"The Bachelor": How the king of trashy reality TV recycled classical myths into an unbeatable formula

Virgin, fool, seer, crone? "The Bachelor" is still a guilty pleasure, but this season was rooted in the classics

Published March 9, 2015 10:58PM (EDT)

"The Bachelor"       (ABC/Richard Carlson)
"The Bachelor" (ABC/Richard Carlson)

For those of us who study pop culture as if it were our own modern mythology, this season of “The Bachelor”—which airs its three-hour finale tonight at 8 p.m.—has been incredibly fruitful. The ABC reality show is a phenomenon in its own right—so much so that it occupies the entire prime-time bloc on Monday nights, from 8 p.m. to 11 p.m. “Bachelor” hunks and hotties and their counterparts on the not-quite-as-popular “The Bachelorette” regularly grace the covers of gossip magazines and can turn their stints on the shows into careers—Chris Soules, this season’s bachelor, was a spurned suitor from last season of “The Bachelorette.”

“The Bachelor” has, since 2002, produced 19 seasons of one dude vs. a houseful of women; ratings for the show are reliably strong, especially for female viewers; and the now-traditional “Women Tell All” penultimate episode is growing in ratings, 13 years after the show debuted. “The Bachelor” has found a winning formula, and in some ways, it is even perfecting it.

All reality television—especially reality television that tells stories about sex, love and relationships—places itself squarely in the middle of believable authenticity and scripted inauthenticity; in a gray area between the fake and the real. On some level, the audience knows what they’re seeing is manufactured; on another level, the packaging lets the viewer see it as messy, drawn-out theater. It’s sort of like the appeal of professional wrestling, where the competitive aspect of the spectacle is secondary to the spectacle itself. The women may not be actually in love with the bachelor; the bachelor may have no intention of marrying one of the contestants. But they are, for the benefit of the audience, playing a no-holds-barred game. The bachelor will disappear with one of his paramours into the “fantasy suite”; he’ll make out with another in a hot air balloon; he’ll introduce a third to his family. At the end, he will get down on one knee and offer a diamond ring to the “winner.” Property will be exchanged; promises will be made. It might not be “real,” but it’s real enough—the artificiality being manufactured is given so much power that it becomes truth.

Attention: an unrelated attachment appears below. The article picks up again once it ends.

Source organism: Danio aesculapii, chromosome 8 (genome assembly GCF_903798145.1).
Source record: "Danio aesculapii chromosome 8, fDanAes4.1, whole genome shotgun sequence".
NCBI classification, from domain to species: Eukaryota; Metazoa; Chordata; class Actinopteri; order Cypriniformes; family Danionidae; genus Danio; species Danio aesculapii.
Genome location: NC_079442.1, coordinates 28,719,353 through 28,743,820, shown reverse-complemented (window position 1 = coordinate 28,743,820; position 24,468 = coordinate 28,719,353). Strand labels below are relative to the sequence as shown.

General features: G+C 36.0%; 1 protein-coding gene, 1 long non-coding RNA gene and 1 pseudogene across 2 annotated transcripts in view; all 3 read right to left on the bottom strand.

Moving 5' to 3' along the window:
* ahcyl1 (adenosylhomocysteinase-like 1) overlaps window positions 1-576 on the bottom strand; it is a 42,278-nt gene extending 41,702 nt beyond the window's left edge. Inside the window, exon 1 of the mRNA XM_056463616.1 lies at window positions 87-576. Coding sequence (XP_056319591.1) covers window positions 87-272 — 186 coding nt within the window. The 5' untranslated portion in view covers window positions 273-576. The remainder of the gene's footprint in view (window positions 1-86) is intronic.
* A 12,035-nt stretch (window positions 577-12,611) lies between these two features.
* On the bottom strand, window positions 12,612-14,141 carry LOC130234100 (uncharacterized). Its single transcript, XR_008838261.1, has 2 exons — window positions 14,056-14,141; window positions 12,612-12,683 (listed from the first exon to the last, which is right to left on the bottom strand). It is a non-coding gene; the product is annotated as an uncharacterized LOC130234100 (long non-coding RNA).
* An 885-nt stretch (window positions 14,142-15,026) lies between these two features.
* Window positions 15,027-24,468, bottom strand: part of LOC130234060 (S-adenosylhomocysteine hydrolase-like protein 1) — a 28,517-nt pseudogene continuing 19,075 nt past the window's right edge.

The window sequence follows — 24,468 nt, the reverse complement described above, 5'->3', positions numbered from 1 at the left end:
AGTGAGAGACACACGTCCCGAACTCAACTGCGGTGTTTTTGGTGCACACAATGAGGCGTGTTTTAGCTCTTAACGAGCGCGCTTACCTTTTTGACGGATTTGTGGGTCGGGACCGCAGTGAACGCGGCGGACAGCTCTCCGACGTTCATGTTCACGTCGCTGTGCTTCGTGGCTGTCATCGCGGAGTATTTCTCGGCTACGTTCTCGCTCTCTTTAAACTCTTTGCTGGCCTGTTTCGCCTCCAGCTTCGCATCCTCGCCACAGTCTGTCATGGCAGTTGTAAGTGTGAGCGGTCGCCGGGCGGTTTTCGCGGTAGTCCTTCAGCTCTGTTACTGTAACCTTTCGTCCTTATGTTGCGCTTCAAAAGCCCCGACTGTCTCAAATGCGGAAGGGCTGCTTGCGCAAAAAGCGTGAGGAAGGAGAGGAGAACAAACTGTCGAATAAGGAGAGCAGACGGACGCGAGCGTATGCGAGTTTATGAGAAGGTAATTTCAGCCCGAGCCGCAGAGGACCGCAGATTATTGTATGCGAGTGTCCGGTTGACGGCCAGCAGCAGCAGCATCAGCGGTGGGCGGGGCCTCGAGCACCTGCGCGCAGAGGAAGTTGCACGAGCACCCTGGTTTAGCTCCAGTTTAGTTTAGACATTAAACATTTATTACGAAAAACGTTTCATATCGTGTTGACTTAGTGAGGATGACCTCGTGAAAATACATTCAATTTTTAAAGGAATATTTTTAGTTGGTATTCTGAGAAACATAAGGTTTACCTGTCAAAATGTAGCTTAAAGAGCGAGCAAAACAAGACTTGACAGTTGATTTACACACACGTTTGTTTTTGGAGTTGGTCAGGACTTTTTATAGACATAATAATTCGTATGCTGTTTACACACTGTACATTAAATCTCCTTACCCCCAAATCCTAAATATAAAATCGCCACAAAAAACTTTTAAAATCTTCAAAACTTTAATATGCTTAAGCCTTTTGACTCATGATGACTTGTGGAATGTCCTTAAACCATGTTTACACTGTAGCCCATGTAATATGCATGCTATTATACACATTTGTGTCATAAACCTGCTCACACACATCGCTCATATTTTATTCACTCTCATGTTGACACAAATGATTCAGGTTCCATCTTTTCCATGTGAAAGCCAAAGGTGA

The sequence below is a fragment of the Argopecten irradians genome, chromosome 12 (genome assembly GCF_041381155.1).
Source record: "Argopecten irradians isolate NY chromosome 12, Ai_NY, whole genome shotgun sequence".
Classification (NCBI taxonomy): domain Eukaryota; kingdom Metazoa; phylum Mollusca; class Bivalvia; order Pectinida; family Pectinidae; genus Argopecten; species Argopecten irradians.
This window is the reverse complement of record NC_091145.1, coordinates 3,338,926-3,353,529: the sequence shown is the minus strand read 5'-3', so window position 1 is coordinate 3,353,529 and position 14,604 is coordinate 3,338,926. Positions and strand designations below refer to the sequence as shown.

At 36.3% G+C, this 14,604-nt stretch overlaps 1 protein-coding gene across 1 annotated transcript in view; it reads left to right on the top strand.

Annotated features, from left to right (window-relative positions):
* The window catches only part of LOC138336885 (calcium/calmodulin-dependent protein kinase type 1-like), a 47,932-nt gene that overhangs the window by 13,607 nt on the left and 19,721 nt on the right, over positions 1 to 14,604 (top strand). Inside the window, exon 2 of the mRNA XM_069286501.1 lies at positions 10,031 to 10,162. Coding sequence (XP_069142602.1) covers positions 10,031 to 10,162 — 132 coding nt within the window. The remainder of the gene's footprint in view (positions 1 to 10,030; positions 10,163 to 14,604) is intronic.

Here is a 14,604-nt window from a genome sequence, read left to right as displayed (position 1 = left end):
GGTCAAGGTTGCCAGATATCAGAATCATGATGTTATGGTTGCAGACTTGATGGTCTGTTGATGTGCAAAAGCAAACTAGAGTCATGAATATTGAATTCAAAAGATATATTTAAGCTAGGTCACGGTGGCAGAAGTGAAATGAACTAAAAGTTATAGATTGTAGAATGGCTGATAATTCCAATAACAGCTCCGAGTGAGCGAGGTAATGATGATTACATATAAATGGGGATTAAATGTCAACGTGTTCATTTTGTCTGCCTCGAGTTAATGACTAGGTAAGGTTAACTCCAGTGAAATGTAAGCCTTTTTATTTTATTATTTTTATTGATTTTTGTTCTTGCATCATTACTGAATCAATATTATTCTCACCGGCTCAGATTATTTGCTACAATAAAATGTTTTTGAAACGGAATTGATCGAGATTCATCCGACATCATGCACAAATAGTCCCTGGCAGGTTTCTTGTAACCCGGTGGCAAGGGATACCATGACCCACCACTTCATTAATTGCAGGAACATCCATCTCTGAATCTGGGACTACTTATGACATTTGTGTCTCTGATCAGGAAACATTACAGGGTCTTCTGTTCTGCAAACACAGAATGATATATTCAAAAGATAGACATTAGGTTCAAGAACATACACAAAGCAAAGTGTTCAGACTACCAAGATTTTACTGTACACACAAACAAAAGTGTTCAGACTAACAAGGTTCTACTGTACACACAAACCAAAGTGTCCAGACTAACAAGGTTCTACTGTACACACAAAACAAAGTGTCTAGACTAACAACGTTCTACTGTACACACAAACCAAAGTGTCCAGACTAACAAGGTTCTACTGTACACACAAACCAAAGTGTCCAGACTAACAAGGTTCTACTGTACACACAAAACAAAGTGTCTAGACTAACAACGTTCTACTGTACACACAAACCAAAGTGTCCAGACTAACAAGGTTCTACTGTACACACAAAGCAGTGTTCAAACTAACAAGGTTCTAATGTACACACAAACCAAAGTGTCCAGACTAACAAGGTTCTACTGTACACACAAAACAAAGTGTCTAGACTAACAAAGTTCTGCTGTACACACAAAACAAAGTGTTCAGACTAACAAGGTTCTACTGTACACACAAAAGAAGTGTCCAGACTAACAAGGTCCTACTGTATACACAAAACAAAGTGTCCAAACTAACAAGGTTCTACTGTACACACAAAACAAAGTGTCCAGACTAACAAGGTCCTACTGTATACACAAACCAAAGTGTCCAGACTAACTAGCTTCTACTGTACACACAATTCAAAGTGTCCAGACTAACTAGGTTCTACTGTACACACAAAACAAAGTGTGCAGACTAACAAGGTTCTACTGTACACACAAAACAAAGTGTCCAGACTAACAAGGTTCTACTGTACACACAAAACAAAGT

With the women who are vying for the bachelor’s attention (and for their limited moments on-camera to make it to the final cut of the broadcast), the artifice is their only currency. They have to become whatever the bachelor and “The Bachelor” want. It sets the stage for a parade of feminine archetypes, most as old as human culture itself. The ancients told stories of their gods and demigods in mythology. We have reality television.

The “Women Tell All” episode of “The Bachelor” throws these accessible identities into sharp relief. Unlike the rest of the season, which is taped well in advance of the broadcast, by the time “Women Tell All” rolls around, the contestants have seen the season to-date. They know what their rivals said to the camera when they weren’t looking; they know what Chris said to the other women on their one-on-one dates. They’ve seen the magazine covers, heard the speculation, read the blog posts on People.com (written, ostensibly, from Chris’ point of view). It’s one of the few hours of the show where everyone seems to be aware of the (in)authenticity of the proceedings. And they are mad. When they reunite, in front of a live studio audience, they’re carefully coiffed, wearing strappy heels and just-this-side-of-trashy gowns, and fully made-up—not to impress Chris, but rather, in preparation for battle.

Most curious, perhaps, is that the rage burning most brightly this season was not between the two eventual finalists for Chris’ affection—two nearly identical women named Whitney and Becca—but between Kelsey, a 28-year-old guidance counselor from Austin, Texas, and basically everyone else in “The Bachelor” universe. Kelsey either is actually disingenuously manipulative or was edited to be so; either way, she is reviled. And not coincidentally, the point held against her was the thing about her that was the most surprising: Kelsey is a widow even at her young age; her husband died from unnamed causes about a year before the show’s taping. This was what had the other contestants in uproar—both that Kelsey seemed to be using the “widow card” as a ploy to gain sympathy, either from Chris or from the audience, and that she could even be entertaining love for another man so soon after her last husband passed away. In one particularly memorable episode, she had a panic attack right before the rose ceremony and then requested to see Chris, in private; while she had an oxygen mask on her face, she appeared to be gloating that she would now not just survive the rose ceremony but win all the roses. She also timed her first kiss with Chris for right after she told him about her dead husband, and then proceeded to tell the camera that her story is “amazing.” The other women started calling her the Black Widow, and one woman went so far as to suggest that perhaps the dead husband didn’t even exist.